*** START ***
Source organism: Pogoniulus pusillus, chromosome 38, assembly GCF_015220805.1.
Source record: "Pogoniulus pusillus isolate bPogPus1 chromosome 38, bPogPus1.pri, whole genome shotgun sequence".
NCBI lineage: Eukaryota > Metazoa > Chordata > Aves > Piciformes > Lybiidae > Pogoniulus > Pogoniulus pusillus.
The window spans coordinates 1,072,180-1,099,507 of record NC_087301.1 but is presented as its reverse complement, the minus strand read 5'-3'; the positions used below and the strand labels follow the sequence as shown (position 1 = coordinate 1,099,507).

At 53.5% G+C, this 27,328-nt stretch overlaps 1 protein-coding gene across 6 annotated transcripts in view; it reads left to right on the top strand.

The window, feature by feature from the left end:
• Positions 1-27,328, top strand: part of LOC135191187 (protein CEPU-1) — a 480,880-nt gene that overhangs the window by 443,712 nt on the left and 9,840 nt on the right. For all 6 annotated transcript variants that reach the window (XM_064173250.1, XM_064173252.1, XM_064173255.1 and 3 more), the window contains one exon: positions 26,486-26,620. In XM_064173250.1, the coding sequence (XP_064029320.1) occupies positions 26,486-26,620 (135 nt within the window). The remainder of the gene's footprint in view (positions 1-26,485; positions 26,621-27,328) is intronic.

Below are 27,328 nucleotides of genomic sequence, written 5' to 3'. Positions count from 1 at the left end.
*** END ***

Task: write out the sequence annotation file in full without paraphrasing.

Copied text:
Source organism: Pogoniulus pusillus, chromosome 38, assembly GCF_015220805.1.
Source record: "Pogoniulus pusillus isolate bPogPus1 chromosome 38, bPogPus1.pri, whole genome shotgun sequence".
NCBI lineage: Eukaryota > Metazoa > Chordata > Aves > Piciformes > Lybiidae > Pogoniulus > Pogoniulus pusillus.
The window spans coordinates 1,072,180-1,099,507 of record NC_087301.1 but is presented as its reverse complement, the minus strand read 5'-3'; the positions used below and the strand labels follow the sequence as shown (position 1 = coordinate 1,099,507).

At 53.5% G+C, this 27,328-nt stretch overlaps 1 protein-coding gene across 6 annotated transcripts in view; it reads left to right on the top strand.

The window, feature by feature from the left end:
• Positions 1-27,328, top strand: part of LOC135191187 (protein CEPU-1) — a 480,880-nt gene that overhangs the window by 443,712 nt on the left and 9,840 nt on the right. For all 6 annotated transcript variants that reach the window (XM_064173250.1, XM_064173252.1, XM_064173255.1 and 3 more), the window contains one exon: positions 26,486-26,620. In XM_064173250.1, the coding sequence (XP_064029320.1) occupies positions 26,486-26,620 (135 nt within the window). The remainder of the gene's footprint in view (positions 1-26,485; positions 26,621-27,328) is intronic.

Below are 27,328 nucleotides of genomic sequence, written 5' to 3'. Positions count from 1 at the left end.